Entergy pitches partnership to city if it leaves TVA
- Aug 19, 2020 8:48 am GMTAug 19, 2020 2:35 pm GMT
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Entergy made another pitch for a potential partnership with Memphis, Light Gas and Water Monday.
Two of the for-profit utility's executives told the MLGW board of commissioners and executives that it stood ready to help build transmission lines and wheel power to Memphis if it decided to leave the Tennessee Valley Authority and buy power elsewhere.
Haley Fisackerly and Laura Landreaux of Entergy Mississippi and Arkansas respectively touted the utility's experience building transmission lines and showed the MLGW board potential solar farms that Memphis could connect to and asked Memphis to conduct a wide-open bidding process on its power supply. It was the second overt display of interest in Memphis from Entergy.
The two CEOs also wrote a letter to the board and Memphis Mayor Jim Strickland in May, expressing their desire for a potential partnership if MLGW joined the Midcontinent System Operator or MISO. MISO is a grid operator and marketplace that covers much of central North America.
On Monday, during a public meeting regarding MLGW's power supply conducted over video conference, the pair got more specific.
Fisackerly told the MLGW board that if Memphis needs to build new transmission lines to connect with MISO, Entergy could help get that done within five years – the period between Memphis telling TVA goodbye and hooking up to another provider.
"We believe that it's reasonable to expect that these projects can be developed in the five-year notice period," Fisackerly said. "We have a lot of experience in this."
Some advocates for leaving TVA dispute the need for those transmission lines – there is a belief that TVA could be required to use its transmission lines to bring power to Memphis if MLGW leaves. Those advocates, the nonprofit $450 Million for Memphis and Nuclear Development, also maintain Memphis would not need to build any local electricity generation.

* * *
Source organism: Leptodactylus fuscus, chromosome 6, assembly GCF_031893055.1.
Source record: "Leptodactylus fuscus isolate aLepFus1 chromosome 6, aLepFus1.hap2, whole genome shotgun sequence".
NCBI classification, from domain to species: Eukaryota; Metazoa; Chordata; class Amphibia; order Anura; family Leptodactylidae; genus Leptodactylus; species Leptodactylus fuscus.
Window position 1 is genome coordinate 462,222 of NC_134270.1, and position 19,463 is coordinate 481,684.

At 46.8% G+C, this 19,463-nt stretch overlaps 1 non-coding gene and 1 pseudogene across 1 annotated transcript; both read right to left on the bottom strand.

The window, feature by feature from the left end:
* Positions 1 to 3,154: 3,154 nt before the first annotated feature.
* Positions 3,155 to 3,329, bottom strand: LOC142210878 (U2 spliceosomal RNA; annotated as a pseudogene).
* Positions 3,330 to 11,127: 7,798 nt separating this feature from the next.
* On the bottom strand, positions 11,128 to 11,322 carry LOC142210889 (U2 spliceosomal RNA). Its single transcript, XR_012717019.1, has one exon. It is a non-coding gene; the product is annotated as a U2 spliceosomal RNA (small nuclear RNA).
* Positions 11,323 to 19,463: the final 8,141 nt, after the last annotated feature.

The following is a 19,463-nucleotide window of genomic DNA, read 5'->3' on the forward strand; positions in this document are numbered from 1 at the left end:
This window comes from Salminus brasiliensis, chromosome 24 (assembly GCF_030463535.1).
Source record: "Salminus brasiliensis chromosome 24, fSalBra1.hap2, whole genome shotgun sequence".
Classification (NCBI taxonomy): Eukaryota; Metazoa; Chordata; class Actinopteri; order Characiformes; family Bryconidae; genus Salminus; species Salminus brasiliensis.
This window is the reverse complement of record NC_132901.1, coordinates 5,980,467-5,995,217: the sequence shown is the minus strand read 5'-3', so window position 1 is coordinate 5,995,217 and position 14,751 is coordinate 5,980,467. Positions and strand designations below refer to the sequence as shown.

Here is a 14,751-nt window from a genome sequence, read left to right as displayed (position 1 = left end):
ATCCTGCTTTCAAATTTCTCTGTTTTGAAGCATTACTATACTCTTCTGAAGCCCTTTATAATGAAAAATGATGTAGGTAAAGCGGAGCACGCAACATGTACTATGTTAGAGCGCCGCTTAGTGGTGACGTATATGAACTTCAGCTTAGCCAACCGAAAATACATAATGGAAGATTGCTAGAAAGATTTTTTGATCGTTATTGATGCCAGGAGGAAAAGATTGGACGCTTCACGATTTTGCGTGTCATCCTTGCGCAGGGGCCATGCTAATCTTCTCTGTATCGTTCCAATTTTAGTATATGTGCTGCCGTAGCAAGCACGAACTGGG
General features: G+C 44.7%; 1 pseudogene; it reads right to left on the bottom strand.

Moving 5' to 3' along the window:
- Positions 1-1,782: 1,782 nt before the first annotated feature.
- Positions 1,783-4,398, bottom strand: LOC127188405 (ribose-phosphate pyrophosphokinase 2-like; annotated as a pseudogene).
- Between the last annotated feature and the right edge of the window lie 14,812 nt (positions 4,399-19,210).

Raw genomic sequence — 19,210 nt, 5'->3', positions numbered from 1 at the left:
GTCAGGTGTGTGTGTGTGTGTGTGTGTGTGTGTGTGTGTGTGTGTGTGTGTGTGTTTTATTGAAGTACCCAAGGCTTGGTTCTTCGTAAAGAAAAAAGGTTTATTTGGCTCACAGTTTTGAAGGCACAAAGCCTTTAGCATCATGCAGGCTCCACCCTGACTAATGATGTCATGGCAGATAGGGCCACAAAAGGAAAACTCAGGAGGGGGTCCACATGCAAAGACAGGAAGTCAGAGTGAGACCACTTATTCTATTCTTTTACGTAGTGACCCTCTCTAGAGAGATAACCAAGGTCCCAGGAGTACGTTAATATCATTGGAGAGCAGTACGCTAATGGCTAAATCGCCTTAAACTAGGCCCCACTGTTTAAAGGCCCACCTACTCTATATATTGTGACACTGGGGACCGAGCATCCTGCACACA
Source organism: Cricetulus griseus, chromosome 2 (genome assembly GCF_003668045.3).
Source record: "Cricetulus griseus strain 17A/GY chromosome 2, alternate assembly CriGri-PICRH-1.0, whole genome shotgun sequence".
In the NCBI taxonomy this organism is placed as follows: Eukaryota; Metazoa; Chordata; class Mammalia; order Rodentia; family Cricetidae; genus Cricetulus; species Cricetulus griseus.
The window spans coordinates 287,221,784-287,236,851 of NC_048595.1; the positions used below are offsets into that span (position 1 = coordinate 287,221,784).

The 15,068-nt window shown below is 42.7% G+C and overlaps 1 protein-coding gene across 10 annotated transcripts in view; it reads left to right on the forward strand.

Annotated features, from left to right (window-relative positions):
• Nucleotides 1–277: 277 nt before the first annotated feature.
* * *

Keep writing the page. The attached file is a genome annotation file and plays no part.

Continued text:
Entergy holds the same opinion.
"In Mississippi and Arkansas alone, there's over seven gigawatts of solar projects already in the interconnection queue that could be taken advantage of. ... The important thing to recognize is that MLGW does not have to become an operator of power plants," Fisackerly said. "We believe an open-ended, whiteboard, if you will call it, (request for proposals) allows bidders that flexibility to show you some of those options."
The two executives spoke at MLGW's Integrated Resource Plan listening session, which is a complicated name for a public comment session about the detailed analysis MLGW had Siemens, the German industrial giant, conduct about its future power needs.
Entergy was among several groups that spoke for more than three hours to the board at the public comment session. On Wednesday, CEO J.T. Young is expected to make a recommendation to the board that Memphis go out for bids on its power supply.
However, some advocates for leaving believe that bidding process will be flawed and based on bad assumptions baked into the Siemens report. Those advocates, namely the nonprofit $450 Million for Memphis and Nuclear Development, have argued that Siemens is prejudiced toward TVA and its projections about TVA exit savings, $122 million, are too low.
$450 Million for Memphis, which gets its name from the projected annual savings some studies have estimated Memphis would get by leaving TVA, helped organize the public comment session. Led by businessmen Karl Schledwitz and Jim Gilliland, the group arranged for Entergy, MISO, Friends of the Earth, the Southern Alliance for Clean Energy and Nuclear Development to present to the MLGW board.
The group was asked to help by city of Memphis Chief Operating Officer Doug McGowen, who has been tasked by Memphis Mayor Jim Strickland to help oversee the power supply evaluation. Strickland appoints the MLGW board and CEO, but has no other formal role in oversight of the utility, which falls to the Memphis City Council.
Samuel Hardiman covers Memphis city government and politics for The Commercial Appeal. He can be reached by email at email@example.com or followed on Twitter at @samhardiman.